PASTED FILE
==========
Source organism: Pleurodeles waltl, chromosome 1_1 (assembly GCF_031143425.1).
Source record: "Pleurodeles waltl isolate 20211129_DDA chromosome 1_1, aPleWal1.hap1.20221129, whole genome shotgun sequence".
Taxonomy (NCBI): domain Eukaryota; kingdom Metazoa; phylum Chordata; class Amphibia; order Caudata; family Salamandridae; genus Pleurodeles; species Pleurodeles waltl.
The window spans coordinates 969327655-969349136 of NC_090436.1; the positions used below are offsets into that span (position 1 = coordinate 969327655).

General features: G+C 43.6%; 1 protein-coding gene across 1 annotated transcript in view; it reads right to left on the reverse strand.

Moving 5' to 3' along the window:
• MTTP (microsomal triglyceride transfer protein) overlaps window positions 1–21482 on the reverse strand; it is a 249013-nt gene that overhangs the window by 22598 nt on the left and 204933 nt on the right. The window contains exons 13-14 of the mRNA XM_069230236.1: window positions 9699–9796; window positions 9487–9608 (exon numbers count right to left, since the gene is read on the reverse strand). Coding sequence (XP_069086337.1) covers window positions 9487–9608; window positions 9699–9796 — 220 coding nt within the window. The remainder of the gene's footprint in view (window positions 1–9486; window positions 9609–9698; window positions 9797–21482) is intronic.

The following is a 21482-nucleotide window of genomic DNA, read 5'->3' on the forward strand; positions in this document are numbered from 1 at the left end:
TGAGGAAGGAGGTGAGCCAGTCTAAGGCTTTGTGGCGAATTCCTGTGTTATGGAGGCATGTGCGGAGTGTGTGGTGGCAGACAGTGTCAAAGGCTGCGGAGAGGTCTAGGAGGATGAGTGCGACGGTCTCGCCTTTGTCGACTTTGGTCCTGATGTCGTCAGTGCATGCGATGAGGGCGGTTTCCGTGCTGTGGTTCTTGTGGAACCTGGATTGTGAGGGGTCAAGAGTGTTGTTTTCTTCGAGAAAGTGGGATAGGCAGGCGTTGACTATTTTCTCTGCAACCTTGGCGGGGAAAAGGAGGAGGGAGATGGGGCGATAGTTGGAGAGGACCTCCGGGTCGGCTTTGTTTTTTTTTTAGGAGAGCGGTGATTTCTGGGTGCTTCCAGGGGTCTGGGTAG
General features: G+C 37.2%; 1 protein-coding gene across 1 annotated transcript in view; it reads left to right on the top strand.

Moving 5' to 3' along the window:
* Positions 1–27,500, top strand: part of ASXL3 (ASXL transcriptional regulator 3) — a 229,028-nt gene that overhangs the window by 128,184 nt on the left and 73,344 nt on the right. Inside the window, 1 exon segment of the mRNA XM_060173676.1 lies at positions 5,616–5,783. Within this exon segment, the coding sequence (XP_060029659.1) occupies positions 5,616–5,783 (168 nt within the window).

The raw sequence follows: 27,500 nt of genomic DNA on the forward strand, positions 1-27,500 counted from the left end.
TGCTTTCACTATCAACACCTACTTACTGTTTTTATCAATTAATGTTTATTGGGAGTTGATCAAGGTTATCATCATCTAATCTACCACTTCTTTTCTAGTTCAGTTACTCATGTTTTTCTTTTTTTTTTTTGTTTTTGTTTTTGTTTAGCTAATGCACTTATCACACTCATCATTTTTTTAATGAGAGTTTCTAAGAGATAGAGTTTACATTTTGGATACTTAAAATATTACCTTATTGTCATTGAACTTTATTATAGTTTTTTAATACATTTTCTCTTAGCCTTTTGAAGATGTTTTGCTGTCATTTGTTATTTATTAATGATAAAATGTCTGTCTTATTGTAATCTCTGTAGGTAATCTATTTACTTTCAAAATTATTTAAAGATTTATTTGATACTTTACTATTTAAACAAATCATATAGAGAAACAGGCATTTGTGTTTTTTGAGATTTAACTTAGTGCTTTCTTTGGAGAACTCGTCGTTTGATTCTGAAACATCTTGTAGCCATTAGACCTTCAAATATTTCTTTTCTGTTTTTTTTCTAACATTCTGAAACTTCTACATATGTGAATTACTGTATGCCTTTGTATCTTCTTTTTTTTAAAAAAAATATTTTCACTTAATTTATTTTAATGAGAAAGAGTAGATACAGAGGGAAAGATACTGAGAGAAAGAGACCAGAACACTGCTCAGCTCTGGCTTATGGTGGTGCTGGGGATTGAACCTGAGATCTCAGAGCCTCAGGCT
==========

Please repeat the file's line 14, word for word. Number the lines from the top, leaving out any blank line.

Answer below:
TGCTTTCACTATCAACACCTACTTACTGTTTTTATCAATTAATGTTTATTGGGAGTTGATCAAGGTTATCATCATCTAATCTACCACTTCTTTTCTAGTTCAGTTACTCATGTTTTTCTTTTTTTTTTTTGTTTTTGTTTTTGTTTAGCTAATGCACTTATCACACTCATCATTTTTTTAATGAGAGTTTCTAAGAGATAGAGTTTACATTTTGGATACTTAAAATATTACCTTATTGTCATTGAACTTTATTATAGTTTTTTAATACATTTTCTCTTAGCCTTTTGAAGATGTTTTGCTGTCATTTGTTATTTATTAATGATAAAATGTCTGTCTTATTGTAATCTCTGTAGGTAATCTATTTACTTTCAAAATTATTTAAAGATTTATTTGATACTTTACTATTTAAACAAATCATATAGAGAAACAGGCATTTGTGTTTTTTGAGATTTAACTTAGTGCTTTCTTTGGAGAACTCGTCGTTTGATTCTGAAACATCTTGTAGCCATTAGACCTTCAAATATTTCTTTTCTGTTTTTTTTCTAACATTCTGAAACTTCTACATATGTGAATTACTGTATGCCTTTGTATCTTCTTTTTTTTAAAAAAAATATTTTCACTTAATTTATTTTAATGAGAAAGAGTAGATACAGAGGGAAAGATACTGAGAGAAAGAGACCAGAACACTGCTCAGCTCTGGCTTATGGTGGTGCTGGGGATTGAACCTGAGATCTCAGAGCCTCAGGCT